Lately, eating disorders seem to be a mainstream focus. People are sharing their experiences, their recoveries and their relapses. Everyone talks about how planning their diet, incorporating healthy exercise and finding time for self-care is the best way to develop a sustainable and enjoyable lifestyle.
Those suggestions are great, if they work for you. What people are not talking about, though, is over-planning and how the repetitiveness of COVID-19 isolation and quarantine creates an environment ideal for relapsing into old, dangerous habits.
Ignoring the lack of social interaction, enforced quarantine creates the perfect setting for healthy living. People can set their alarms in the morning, cook healthy food and have plenty of time to exercise outdoors or indoors, away from prying eyes. Meal planning and complete control over diets gives everyone the opportunity to build a healthier lifestyle — or the chance to finally obsess over food, either for the first or hundredth time.
When I recovered from my eating disorder, the one, consistent aspect that helped silence the constant anxiety of whether I was eating too much or exercising enough was the inconsistency of my new eating habits. During the worst times, I refused to eat out or with friends. Once I attempted to recover, eating with friends became my safe haven.
Social settings pushed me to become less concerned with how much I ate and more focused on whether I liked the food or not. By going out with friends, I could no longer plan my meals. I ate like a normal person — whatever normal means — and could go without counting calories obsessively. By not planning, I could breathe again.
Since COVID-19, my old habits are pushing me to plan my meals, exercise and every other aspect of my life. If I eat too much one day, I immediately feel the compulsion to eat less the next day. I know I am not alone in this battle.
Planning is not fun. By planning “healthy meals” and workout routines, it becomes easy to forget about intuitive eating and start focusing on the amount of food going in and out of your body, and whether or not you meet society’s image of healthy.
Eating can quickly become the center of your life during COVID-19 because there is not much else to do. With eating at the forefront, people with sensitivities to changing lifestyles are in a precarious position. Less social environments and more structured eating habits are also encouraging mindfulness. Sometimes, though, mindfulness can become obsession.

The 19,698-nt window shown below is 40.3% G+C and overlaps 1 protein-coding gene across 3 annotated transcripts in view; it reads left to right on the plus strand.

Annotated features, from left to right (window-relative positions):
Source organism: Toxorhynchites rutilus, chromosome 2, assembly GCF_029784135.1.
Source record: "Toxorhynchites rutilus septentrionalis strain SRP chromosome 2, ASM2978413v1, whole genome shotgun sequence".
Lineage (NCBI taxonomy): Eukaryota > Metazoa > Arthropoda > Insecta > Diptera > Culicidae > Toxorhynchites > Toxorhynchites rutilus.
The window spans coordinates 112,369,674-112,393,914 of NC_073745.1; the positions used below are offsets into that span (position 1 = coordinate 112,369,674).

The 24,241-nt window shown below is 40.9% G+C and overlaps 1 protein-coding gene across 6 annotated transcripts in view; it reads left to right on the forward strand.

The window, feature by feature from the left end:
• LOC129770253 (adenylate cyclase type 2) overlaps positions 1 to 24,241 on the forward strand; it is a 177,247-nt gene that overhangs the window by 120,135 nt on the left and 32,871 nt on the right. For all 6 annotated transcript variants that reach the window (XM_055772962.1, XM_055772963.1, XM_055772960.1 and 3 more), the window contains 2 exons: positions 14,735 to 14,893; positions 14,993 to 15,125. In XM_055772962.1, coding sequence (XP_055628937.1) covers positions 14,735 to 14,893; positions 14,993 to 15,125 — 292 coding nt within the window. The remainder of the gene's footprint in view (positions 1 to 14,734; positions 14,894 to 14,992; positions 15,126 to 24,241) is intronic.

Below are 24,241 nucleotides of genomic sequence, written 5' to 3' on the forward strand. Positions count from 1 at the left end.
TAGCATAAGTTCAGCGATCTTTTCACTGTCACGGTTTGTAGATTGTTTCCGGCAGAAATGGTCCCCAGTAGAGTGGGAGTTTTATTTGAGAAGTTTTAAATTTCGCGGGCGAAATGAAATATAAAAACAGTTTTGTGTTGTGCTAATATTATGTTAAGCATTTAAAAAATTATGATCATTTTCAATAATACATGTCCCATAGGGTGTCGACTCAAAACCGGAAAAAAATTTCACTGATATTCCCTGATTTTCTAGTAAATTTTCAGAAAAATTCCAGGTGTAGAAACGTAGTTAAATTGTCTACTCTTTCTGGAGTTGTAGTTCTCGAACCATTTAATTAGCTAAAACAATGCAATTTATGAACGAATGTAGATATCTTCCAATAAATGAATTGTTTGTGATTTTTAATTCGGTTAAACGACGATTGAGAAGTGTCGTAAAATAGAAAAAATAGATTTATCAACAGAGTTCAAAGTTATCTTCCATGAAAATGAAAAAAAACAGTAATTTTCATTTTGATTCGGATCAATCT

Instead of focusing on creating a healthy lifestyle, one worthy of Instagram posts and body-positive selfies, I encourage anyone with a history of eating disorder struggles to forget about being healthy. Instead, eat when you want, and listen to your body and emotions. If you eat too much sugar one day and feel gross the next, your body will adjust and learn to not inhale too many sweets later. If you put on a few pounds and notice a lack of energy, then go right ahead and make adjustments. If you can keep up with your daily priorities, though, and still have some energy left over, then I think you are handling life perfectly fine.
If you enjoy exercise, then go for it, but if working out begins to feel like a drag, or is a way you convince yourself you “deserve” more food, the habit is probably becoming unhealthy. If your days are built around tracking your food intake, then I suggest finding a way to channel the compulsions towards food into something that adds joy to your life, like a hobby or seeing friends.
I know for many, eating can seem like the most daunting task on earth. Are you eating too much or too little? Are you thinking about food too often or not enough? If these thoughts become obsessive, check in with yourself. Is meal planning becoming an issue? Are you centering your days around eating?
I encourage everyone to be wary of the habitual thoughts that can occur with meal planning and complete control of eating habits. If you notice your eating habits are worrying you, then you are not alone. Plenty of people are struggling with eating during this pandemic.
Peyton Froome is a freshman in English. The views and opinions expressed in this column are those of the author and do not necessarily reflect the official policy or position of the Collegian. Please send comments to firstname.lastname@example.org.